- These are crisply executed watches and provide real visual pop on the wrist without appearing to be ostentatious
- A major contributor to the visual interest is the applied diamond markers, which in person one might well judge to be brightly-polished metal rather than gemstones if you were not already in on the secret
- The dial colors are a deep blue that is somewhat changeable depending on the light, adding even more intrigue on the wrist; and the variations in color and texture of the chronograph dial on the 5976G are both harmonious and interesting
- The anniversary date inscriptions are barely visible in most light conditions and don’t overly distract from the appearance. Like many, I would have preferred a more subtle placement of the anniversary script on the rear of the watch, but that’s a matter of personal taste
- Both watches are quite heavy, as you might expect; but for me their heft is quite satisfying and well-balanced around the wrist
- The 5976G is a big watch, to be sure, perhaps even a bit too broad for my mid-sized but flat wrist. But the ratio of diameter to height is just right and for many wearers it will sit quite well
- While some folks dislike the shape and location of the chronograph pushers on the 5976G, I actually like them pretty well
One topic of curiosity for me is the intended market segment aiming point for these two watches, as in some ways they seem to me to be “tweeners”: not literal enough recreations of historic Nautilus watches to delight old-liners, but not step-out pieces, either – which, for instance, the ceramic-bezel version I hoped we might see would have been.
For me, the clear lesson in all of this for collectors, enthusiasts, and commentators is pretty clear: whenever possible, see a watch in person before passing judgment (and do note that here at Quill & Pad that is generally the case).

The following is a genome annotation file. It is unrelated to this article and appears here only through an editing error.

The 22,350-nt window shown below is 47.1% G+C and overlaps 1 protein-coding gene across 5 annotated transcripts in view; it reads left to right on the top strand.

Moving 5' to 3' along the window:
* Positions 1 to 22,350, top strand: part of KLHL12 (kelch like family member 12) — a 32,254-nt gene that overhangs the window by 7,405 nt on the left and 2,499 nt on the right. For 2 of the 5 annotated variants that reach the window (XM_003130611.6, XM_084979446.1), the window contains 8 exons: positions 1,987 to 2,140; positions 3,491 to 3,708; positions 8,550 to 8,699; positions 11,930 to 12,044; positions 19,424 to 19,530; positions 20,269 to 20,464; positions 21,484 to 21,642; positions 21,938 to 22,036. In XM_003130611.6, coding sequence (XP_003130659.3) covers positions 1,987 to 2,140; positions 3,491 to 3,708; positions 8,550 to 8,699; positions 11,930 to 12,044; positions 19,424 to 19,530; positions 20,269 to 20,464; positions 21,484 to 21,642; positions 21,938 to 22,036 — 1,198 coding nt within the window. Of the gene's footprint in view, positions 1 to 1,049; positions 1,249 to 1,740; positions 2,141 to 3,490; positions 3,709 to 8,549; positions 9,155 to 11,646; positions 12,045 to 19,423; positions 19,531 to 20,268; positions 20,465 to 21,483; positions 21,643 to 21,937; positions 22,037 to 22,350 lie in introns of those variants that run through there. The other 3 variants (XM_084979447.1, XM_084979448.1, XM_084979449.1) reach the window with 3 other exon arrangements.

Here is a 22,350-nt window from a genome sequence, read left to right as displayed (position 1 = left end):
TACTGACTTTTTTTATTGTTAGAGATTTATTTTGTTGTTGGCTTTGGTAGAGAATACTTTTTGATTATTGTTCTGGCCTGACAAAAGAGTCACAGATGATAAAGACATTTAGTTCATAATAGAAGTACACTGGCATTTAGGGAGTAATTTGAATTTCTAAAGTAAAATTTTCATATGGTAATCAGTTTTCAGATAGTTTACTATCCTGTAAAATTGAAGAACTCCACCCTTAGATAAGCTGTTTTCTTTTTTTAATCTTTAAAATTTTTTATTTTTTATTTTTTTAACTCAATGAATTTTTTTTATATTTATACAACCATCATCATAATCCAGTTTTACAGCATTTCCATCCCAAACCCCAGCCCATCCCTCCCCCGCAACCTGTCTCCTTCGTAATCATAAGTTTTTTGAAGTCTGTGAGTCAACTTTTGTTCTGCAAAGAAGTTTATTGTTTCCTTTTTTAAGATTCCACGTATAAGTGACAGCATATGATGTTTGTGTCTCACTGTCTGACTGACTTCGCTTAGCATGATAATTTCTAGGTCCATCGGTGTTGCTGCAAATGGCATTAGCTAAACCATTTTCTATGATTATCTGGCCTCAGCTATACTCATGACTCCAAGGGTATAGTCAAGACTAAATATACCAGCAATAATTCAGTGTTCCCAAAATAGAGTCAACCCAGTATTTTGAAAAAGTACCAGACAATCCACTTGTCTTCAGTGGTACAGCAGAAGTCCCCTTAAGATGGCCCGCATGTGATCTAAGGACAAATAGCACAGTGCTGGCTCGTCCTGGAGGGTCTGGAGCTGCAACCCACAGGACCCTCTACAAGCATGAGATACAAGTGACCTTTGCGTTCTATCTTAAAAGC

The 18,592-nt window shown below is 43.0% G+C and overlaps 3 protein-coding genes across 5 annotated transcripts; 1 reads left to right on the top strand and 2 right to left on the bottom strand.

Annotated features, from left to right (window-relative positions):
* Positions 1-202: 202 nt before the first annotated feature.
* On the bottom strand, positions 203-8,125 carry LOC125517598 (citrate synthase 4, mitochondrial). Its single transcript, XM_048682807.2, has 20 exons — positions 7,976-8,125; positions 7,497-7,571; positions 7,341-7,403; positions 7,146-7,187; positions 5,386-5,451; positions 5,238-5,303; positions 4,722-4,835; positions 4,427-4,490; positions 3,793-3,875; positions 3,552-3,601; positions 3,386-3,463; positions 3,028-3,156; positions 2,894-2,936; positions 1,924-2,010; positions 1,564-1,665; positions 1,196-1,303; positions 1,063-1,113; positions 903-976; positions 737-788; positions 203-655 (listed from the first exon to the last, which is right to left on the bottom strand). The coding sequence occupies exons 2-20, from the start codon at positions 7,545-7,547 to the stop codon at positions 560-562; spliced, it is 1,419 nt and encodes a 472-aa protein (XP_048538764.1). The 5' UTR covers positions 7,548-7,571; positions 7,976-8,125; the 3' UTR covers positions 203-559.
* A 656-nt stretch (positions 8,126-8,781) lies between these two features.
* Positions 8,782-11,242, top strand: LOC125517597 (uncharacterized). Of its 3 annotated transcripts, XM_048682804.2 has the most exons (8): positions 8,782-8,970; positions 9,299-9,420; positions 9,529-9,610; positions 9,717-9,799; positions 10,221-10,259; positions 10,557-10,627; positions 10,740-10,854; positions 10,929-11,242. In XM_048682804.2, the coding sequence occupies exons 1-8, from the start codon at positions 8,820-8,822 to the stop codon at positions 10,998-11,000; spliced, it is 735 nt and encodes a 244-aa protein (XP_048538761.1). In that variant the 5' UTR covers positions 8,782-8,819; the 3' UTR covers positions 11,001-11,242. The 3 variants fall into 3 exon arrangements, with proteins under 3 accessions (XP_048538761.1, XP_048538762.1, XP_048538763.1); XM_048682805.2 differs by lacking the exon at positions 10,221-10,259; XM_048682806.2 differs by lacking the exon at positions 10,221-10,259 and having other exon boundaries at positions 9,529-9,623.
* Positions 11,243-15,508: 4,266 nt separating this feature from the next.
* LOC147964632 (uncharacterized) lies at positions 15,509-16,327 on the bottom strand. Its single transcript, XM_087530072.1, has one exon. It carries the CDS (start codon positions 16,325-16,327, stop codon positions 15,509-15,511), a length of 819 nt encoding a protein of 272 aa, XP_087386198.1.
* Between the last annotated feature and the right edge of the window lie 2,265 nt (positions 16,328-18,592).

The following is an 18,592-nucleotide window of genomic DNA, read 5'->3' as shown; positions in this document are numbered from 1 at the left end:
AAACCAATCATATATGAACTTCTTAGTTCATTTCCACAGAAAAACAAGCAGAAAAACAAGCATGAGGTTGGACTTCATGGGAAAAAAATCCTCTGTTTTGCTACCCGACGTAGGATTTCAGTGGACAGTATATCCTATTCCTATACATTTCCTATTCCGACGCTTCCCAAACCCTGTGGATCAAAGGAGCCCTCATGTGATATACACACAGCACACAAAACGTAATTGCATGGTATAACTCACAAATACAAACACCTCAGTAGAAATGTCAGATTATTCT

At a level below that, however, perhaps there’s a lesson for us to be a little more willing to believe that watch manufacturers really are exerting their best efforts to create appealing pieces and to give credit where possible before turning to criticism even if a particular watch isn’t right for us as individuals.
And for Patek Philippe enthusiasts, perhaps the additional thought that it is possible to build one’s expectations so high in advance of the release of “special” editions that no watch released by Patek Philippe could possibly meet them.
If I might be so bold as to offer a few thoughts to my friends at Patek Philippe, they would be:
- Get new watches into the hands of enthusiast collectors early! Collectors still influence others, drive sales, and influence buyer perceptions
- Recognize the deep emotional investment in your enterprise’s success of your collectors and supporters and structure your launch tactics to engage them and shape their expectations, especially for highly-anticipated anniversary introductions
- First impressions matter! In future “virtual” launches, first present images that represent the watch in a natural way and add more impressionistic views later
It’s easy to blame the photographer, and certainly the first images presented by Patek Philippe did not create the intended effect.
That said, had I been presented with the challenge of creating a photo portfolio of these two watches, I might also have thought first about how to highlight the diamonds and dial embossing rather than creating a more balanced and subdued set of views.
Happily, enough “real life” photos and hands-on impressions are now available to allow enthusiasts to draw their own conclusions.
Having seen the tremendous enthusiasm that my friend’s 5711/1P generated among collectors during the Geneva auction weekend, I can testify that these watches have their ardent admirers!
Quick Facts Patek Philippe 5711/1P
Case: platinum, 40 x 8.3mm; bezel set with brand-characteristic flawless diamond at 6 o’clock
Dial: embossed gold dial with sunburst decoration beneath blue PVD finishing, applied diamond baton hour markers
Hands: 18-karat white gold hour and minute hands coated with Super-LumiNova
Movement: automatic Caliber 324 S C; 28,800 vph/4 Hz; 35-45-hour power reserve
Functions: hours, minutes, seconds; date
Limitation: 700 pieces
Quick Facts Patek Philippe 5976/1G
Case: white gold, 44 x 12.16 mm
Dial: embossed brass dial with sunburst decoration beneath blue PVD finishing, applied diamond baton and princess-cut hour markers
Hands: white gold hour and minute hands coated with Super-LumiNova
Movement: automatic Caliber CH 28-520 C; 28,800 vph/4 Hz; column wheel chronograph with vertical clutch; 45-55-hour power reserve
Functions: hours, minutes; flyback chronograph with 60-minute and 12-hour indications, instantaneous date
Limitation: 1,300 pieces